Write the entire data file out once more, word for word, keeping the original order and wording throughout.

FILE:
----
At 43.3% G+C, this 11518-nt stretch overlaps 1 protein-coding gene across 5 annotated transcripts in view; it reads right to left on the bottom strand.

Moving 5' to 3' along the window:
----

At 43.3% G+C, this 11518-nt stretch overlaps 1 protein-coding gene across 5 annotated transcripts in view; it reads right to left on the bottom strand.

Moving 5' to 3' along the window: